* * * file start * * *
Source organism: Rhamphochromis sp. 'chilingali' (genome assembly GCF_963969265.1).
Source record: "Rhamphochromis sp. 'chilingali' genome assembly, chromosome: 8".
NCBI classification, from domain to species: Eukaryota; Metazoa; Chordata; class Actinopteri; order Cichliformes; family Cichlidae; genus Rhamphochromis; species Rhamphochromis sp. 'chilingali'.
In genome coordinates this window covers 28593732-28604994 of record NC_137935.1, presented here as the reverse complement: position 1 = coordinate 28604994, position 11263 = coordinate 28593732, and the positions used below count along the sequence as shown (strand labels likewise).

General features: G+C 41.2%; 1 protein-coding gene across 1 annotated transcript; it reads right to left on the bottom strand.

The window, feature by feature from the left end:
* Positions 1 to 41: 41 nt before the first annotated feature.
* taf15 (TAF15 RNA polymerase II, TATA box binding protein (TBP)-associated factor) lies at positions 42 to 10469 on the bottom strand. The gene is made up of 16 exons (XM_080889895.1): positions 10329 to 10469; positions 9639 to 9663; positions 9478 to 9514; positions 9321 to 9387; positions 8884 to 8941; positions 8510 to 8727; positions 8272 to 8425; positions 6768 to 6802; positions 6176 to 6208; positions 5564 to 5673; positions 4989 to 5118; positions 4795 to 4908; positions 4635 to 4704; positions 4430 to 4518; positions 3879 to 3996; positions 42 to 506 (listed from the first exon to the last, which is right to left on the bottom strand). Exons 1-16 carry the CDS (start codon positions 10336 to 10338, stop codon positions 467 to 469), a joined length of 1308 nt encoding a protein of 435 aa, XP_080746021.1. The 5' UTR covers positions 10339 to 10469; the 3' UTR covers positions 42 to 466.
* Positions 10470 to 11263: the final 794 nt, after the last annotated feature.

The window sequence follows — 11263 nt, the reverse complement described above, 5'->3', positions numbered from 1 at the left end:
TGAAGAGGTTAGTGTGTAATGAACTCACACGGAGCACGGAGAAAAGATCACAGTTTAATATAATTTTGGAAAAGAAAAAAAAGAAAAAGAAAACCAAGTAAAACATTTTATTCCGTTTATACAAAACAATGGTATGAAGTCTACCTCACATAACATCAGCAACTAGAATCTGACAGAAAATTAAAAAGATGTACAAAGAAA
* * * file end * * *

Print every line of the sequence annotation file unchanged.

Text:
Source organism: Rhamphochromis sp. 'chilingali' (genome assembly GCF_963969265.1).
Source record: "Rhamphochromis sp. 'chilingali' genome assembly, chromosome: 8".
NCBI classification, from domain to species: Eukaryota; Metazoa; Chordata; class Actinopteri; order Cichliformes; family Cichlidae; genus Rhamphochromis; species Rhamphochromis sp. 'chilingali'.
In genome coordinates this window covers 28593732-28604994 of record NC_137935.1, presented here as the reverse complement: position 1 = coordinate 28604994, position 11263 = coordinate 28593732, and the positions used below count along the sequence as shown (strand labels likewise).

General features: G+C 41.2%; 1 protein-coding gene across 1 annotated transcript; it reads right to left on the bottom strand.

The window, feature by feature from the left end:
* Positions 1 to 41: 41 nt before the first annotated feature.
* taf15 (TAF15 RNA polymerase II, TATA box binding protein (TBP)-associated factor) lies at positions 42 to 10469 on the bottom strand. The gene is made up of 16 exons (XM_080889895.1): positions 10329 to 10469; positions 9639 to 9663; positions 9478 to 9514; positions 9321 to 9387; positions 8884 to 8941; positions 8510 to 8727; positions 8272 to 8425; positions 6768 to 6802; positions 6176 to 6208; positions 5564 to 5673; positions 4989 to 5118; positions 4795 to 4908; positions 4635 to 4704; positions 4430 to 4518; positions 3879 to 3996; positions 42 to 506 (listed from the first exon to the last, which is right to left on the bottom strand). Exons 1-16 carry the CDS (start codon positions 10336 to 10338, stop codon positions 467 to 469), a joined length of 1308 nt encoding a protein of 435 aa, XP_080746021.1. The 5' UTR covers positions 10339 to 10469; the 3' UTR covers positions 42 to 466.
* Positions 10470 to 11263: the final 794 nt, after the last annotated feature.

The window sequence follows — 11263 nt, the reverse complement described above, 5'->3', positions numbered from 1 at the left end:
TGAAGAGGTTAGTGTGTAATGAACTCACACGGAGCACGGAGAAAAGATCACAGTTTAATATAATTTTGGAAAAGAAAAAAAAGAAAAAGAAAACCAAGTAAAACATTTTATTCCGTTTATACAAAACAATGGTATGAAGTCTACCTCACATAACATCAGCAACTAGAATCTGACAGAAAATTAAAAAGATGTACAAAGAAA